detail of logbook

Lesson 2
Researching Primary Sources

  • Time Required: 90 minutes
  • Curriculum Fits: History, English/Language Arts, Technology

Lesson Overview

In this lesson students will review the differences between primary and secondary sources discussing in which circumstances each type of source would be desirable. Using a list of websites provided by the teacher as well as others they find, students will conduct their research online, searching for both primary and secondary source materials.

Learning Objectives

  • Students will deepen their understanding of the difference between primary and secondary sources and the relative strengths and limitations of each.
  • Students will analyze and evaluate the usefulness of research findings, applying knowledge they have gained about primary and secondary sources.
  • Students will become familiar with websites and other resources that are useful in locating primary and secondary sources.
  • Students will practice procedures for documenting research sources.


  • student textbook: The American Vision
  • ESL student textbook: America’s Story
  • book: Charles Banks’ History of Martha’s Vineyard
  • student worksheet: Source Form
  • copies of 1855 Letter from Susan to Peter Cromwell (artifact collection)
  • copies of examples of primary sources to use for demonstration/discussion
  • computer access for student use
  • writing materials


  1. As the students come in, ask them to jot down one reaction they had to the homework assignment. At the beginning of class guide a discussion about those reactions. How easy or difficult was it for them to find relevant information? What kinds of information were they able to find? Where did it come from? Let them know that a little later in class they will return to the question of where to find relevant research sources.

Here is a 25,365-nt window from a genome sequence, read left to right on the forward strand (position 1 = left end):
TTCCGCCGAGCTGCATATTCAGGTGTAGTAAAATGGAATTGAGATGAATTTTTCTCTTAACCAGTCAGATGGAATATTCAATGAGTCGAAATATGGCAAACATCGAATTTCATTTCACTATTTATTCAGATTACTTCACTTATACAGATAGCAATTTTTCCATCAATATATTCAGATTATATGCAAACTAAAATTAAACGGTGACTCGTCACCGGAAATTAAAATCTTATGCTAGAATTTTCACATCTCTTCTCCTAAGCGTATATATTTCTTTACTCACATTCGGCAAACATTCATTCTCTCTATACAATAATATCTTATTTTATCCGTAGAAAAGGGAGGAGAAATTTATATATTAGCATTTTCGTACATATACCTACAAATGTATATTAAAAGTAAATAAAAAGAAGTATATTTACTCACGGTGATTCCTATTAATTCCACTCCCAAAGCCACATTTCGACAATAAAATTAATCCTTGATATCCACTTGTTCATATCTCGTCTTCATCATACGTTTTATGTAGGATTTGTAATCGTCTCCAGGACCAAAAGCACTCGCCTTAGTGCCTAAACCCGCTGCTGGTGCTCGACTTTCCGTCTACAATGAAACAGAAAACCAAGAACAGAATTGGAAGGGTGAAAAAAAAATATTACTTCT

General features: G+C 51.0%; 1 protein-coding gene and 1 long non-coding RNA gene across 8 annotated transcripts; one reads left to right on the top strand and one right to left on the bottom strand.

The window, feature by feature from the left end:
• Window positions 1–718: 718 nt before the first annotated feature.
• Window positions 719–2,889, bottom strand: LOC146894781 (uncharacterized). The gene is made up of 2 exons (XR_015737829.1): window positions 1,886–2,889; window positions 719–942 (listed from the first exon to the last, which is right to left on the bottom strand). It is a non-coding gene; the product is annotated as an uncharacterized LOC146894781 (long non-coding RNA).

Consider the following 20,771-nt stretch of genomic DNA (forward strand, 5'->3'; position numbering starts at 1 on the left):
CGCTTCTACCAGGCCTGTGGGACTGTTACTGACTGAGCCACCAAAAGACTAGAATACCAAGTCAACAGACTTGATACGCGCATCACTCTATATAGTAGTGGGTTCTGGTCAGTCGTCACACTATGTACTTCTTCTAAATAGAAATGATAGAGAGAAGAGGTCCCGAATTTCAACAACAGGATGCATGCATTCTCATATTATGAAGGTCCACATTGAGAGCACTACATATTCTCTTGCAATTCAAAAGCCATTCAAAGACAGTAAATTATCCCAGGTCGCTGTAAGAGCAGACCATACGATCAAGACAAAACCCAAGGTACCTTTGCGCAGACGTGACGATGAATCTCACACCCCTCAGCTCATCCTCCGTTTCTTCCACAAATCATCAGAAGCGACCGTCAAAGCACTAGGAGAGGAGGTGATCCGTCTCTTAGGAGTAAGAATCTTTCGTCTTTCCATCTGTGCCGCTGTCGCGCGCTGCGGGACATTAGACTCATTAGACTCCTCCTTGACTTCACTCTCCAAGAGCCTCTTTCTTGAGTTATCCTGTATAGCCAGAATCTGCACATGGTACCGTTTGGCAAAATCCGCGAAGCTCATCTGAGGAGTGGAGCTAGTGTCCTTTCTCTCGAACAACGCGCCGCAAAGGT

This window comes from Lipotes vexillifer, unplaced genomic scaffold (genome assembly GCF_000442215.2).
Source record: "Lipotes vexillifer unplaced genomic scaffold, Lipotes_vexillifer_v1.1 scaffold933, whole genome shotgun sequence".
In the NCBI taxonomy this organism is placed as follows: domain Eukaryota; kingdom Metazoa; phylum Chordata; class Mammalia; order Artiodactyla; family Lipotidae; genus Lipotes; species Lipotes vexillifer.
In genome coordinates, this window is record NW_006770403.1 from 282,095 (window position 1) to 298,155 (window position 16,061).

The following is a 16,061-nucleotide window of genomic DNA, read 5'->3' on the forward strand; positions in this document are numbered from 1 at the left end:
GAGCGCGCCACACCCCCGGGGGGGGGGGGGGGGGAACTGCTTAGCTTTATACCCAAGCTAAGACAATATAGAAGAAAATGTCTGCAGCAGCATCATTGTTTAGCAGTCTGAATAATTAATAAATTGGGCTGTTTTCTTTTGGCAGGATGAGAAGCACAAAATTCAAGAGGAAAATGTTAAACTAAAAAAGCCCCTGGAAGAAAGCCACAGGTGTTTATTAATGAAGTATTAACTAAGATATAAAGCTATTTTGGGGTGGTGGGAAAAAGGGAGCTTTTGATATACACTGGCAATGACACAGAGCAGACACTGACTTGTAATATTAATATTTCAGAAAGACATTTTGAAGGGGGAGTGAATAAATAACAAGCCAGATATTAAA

2. Ask students to share what they know about primary and secondary sources. Clarify any misperceptions and either provide or generate a working definition for each. Using examples of primary and secondary sources, have the students compare and contrast the strengths and limitations of each and discuss circumstances in which one or the other might be more desirable.
  3. Have the students brainstorm Internet sources for primary sources in digital format. Provide a supplemental list of websites that may be particularly useful for this research project, including the following:
  4. Explain the importance of source documentation in research. Handout copies of the Source Form with instructions on how to complete it.
  5. Give students class time in their research groups to search for primary and secondary sources. Ask them the fill out Source Forms for each one they find, either taking notes or printing out the information they gather.
  6. At the end of the work period, ask groups to look over the information they’ve gathered so far, assessing how they are doing and what they still need to do. Have the note taker in each group record this in a log entry.


Before leaving class, ask each student to submit an “exit ticket” with three pieces of information they have learned today, either about research in general or about their specific topic.

Homework Assignment

Write a two-page journal entry about the group’s work thus far, including one piece of interesting information they have uncovered, explaining why it is important to the research.